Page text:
The category would get that clarity if an item were identified by a specific farm, city or county, Odron said.
“There needs to be a set of rules on what locally grown is,” he said.
One definition would help, not hurt, the category, Odron said.
“Somebody needs to step in like the government or PMA or United, that says this is how we define it,” he said. “Nobody would lose on it. The winners would be everybody. The customer would be the winner, because we want them to be the winner.”
Some suppliers would lose out though, said Robert Verloop, executive vice president of marketing for Naples, Fla.-based Naturipe Farms LLC.
“People always have very clear definitions because they think it makes it easier, but in this case I don’t think we should be focusing on exclusionary things; it needs to be inclusive,” Verloop said.
He noted that perhaps the most common accepted definition of “locally grown” is state of origin.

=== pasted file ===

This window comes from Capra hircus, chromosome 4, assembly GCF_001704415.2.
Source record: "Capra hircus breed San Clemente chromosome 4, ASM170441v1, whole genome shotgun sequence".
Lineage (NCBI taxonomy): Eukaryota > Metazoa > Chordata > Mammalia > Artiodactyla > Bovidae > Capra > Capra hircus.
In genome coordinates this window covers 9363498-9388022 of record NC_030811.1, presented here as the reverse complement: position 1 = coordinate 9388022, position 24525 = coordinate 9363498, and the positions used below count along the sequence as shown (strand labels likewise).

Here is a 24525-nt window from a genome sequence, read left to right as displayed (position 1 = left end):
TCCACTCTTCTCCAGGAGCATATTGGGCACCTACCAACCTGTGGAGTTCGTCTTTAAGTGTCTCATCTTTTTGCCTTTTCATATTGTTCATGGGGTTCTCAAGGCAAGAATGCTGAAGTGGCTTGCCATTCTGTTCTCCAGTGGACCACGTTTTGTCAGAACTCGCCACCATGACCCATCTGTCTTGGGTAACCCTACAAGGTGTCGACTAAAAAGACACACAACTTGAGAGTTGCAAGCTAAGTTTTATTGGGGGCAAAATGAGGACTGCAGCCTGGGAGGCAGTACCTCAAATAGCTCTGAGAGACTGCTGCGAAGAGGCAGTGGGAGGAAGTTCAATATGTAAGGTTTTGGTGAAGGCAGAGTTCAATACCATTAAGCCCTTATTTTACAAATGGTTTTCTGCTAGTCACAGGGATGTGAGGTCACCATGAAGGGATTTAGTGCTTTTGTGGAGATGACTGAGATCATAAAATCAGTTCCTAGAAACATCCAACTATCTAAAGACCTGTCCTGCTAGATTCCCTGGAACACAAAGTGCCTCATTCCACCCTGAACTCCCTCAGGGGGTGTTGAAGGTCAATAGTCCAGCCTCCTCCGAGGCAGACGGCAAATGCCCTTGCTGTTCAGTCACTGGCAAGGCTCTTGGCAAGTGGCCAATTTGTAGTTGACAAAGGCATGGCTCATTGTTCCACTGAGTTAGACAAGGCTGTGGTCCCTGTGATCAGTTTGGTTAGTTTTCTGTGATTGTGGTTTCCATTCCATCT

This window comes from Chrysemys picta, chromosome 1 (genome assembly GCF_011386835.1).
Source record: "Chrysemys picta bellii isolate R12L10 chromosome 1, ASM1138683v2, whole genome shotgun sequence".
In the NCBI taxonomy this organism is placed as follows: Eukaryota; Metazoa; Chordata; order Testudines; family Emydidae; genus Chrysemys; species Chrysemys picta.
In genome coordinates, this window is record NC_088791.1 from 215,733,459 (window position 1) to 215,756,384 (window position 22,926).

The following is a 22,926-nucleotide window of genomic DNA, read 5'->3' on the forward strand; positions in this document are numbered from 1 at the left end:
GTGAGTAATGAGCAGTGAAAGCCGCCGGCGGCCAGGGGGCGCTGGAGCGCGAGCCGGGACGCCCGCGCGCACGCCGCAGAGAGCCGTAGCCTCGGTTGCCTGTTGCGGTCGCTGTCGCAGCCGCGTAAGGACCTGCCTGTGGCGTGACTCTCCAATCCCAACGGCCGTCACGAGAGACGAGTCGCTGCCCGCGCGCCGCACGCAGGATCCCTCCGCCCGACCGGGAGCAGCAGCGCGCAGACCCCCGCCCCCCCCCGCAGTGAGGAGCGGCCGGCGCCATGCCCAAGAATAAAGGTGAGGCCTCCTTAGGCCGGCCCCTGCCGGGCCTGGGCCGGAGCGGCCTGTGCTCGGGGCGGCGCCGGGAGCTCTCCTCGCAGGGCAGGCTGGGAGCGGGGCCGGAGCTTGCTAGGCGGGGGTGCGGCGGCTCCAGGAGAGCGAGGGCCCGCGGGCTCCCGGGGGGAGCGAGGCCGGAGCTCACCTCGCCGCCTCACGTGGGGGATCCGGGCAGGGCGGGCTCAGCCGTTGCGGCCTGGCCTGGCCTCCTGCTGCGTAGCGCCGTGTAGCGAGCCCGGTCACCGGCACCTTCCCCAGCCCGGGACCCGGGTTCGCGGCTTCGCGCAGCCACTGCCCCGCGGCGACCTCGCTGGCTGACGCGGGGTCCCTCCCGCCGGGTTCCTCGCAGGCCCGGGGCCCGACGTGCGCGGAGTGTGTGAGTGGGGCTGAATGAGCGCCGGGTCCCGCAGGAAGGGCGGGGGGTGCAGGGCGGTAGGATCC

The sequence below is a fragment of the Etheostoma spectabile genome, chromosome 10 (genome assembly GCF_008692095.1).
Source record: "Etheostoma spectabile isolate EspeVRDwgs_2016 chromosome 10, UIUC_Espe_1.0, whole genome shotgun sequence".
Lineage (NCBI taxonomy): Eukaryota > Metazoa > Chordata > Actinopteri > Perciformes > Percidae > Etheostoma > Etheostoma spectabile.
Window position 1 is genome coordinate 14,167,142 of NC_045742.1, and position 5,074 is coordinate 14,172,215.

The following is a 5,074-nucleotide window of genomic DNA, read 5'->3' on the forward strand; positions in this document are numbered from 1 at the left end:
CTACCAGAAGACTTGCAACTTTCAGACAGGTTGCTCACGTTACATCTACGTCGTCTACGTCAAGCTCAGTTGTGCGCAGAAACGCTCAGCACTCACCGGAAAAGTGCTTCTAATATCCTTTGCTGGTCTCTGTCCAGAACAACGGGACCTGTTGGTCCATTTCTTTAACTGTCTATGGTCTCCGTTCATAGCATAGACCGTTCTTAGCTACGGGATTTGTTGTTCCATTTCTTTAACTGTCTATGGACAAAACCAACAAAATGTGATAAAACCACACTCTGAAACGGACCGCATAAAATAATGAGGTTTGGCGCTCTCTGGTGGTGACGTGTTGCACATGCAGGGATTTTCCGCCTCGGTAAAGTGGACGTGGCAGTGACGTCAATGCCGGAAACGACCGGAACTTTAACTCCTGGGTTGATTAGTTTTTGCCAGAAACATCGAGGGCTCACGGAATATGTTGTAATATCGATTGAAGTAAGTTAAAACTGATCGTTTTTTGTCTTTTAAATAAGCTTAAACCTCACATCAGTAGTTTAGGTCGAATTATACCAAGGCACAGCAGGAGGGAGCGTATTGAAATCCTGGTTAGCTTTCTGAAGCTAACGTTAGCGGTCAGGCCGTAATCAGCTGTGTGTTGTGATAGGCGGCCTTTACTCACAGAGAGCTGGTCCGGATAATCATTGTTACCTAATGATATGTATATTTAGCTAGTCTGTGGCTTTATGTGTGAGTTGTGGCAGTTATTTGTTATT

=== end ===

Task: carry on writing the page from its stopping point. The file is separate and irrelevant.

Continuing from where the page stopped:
“There are consumers who feel it needs to be within a 60-mile radius,” he said. ‘That small niche will find opportunities.”
But niches shouldn’t be allowed to drive comprehensive marketing programs, Verloop said.
“We tend to go toward a broader, more encompassing definition,” he said. “In most cases, within produce and other areas, the state of origin seems to be the fine line for local.”
Ted & Honey, a Brooklyn, N.Y., restaurant that places heavy emphasis on local for its menu offerings, tries to source its produce from within a 100-mile radius, said Christopher Jackson, executive chef and owner.
“If I’m getting it from the tri-state area, I’m happy,” he said. “I try not to be too strict, like keeping within 75 miles. But I like to get my core ingredients in that area.”